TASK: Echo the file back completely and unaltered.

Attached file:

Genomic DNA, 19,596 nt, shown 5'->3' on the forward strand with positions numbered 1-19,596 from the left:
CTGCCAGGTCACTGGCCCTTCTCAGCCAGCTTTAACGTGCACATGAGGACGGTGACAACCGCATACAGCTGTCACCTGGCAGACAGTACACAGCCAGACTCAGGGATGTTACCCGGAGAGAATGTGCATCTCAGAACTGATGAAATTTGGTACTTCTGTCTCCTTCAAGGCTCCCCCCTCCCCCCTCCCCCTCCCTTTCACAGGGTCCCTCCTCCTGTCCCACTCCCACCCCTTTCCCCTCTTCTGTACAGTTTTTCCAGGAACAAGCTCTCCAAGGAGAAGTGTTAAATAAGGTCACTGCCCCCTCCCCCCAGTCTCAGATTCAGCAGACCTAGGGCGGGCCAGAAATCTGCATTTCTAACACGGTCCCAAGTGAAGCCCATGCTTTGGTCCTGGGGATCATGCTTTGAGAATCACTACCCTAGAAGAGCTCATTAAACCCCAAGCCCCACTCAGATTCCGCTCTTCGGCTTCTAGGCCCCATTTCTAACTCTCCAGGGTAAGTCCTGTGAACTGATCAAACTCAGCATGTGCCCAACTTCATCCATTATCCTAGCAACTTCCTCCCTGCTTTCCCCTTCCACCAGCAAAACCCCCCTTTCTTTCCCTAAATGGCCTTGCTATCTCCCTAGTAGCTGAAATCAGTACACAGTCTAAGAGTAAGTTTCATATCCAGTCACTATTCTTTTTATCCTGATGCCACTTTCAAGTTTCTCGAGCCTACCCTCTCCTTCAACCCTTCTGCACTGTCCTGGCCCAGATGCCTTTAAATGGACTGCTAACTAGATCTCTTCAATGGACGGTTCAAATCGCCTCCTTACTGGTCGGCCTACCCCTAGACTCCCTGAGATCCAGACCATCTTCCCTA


Genomic DNA, 19,596 nt, shown 5'->3' on the forward strand with positions numbered 1-19,596 from the left:
CTGCCAGGTCACTGGCCCTTCTCAGCCAGCTTTAACGTGCACATGAGGACGGTGACAACCGCATACAGCTGTCACCTGGCAGACAGTACACAGCCAGACTCAGGGATGTTACCCGGAGAGAATGTGCATCTCAGAACTGATGAAATTTGGTACTTCTGTCTCCTTCAAGGCTCCCCCCTCCCCCCTCCCCCTCCCTTTCACAGGGTCCCTCCTCCTGTCCCACTCCCACCCCTTTCCCCTCTTCTGTACAGTTTTTCCAGGAACAAGCTCTCCAAGGAGAAGTGTTAAATAAGGTCACTGCCCCCTCCCCCCAGTCTCAGATTCAGCAGACCTAGGGCGGGCCAGAAATCTGCATTTCTAACACGGTCCCAAGTGAAGCCCATGCTTTGGTCCTGGGGATCATGCTTTGAGAATCACTACCCTAGAAGAGCTCATTAAACCCCAAGCCCCACTCAGATTCCGCTCTTCGGCTTCTAGGCCCCATTTCTAACTCTCCAGGGTAAGTCCTGTGAACTGATCAAACTCAGCATGTGCCCAACTTCATCCATTATCCTAGCAACTTCCTCCCTGCTTTCCCCTTCCACCAGCAAAACCCCCCTTTCTTTCCCTAAATGGCCTTGCTATCTCCCTAGTAGCTGAAATCAGTACACAGTCTAAGAGTAAGTTTCATATCCAGTCACTATTCTTTTTATCCTGATGCCACTTTCAAGTTTCTCGAGCCTACCCTCTCCTTCAACCCTTCTGCACTGTCCTGGCCCAGATGCCTTTAAATGGACTGCTAACTAGATCTCTTCAATGGACGGTTCAAATCGCCTCCTTACTGGTCGGCCTACCCCTAGACTCCCTGAGATCCAGACCATCTTCCCTA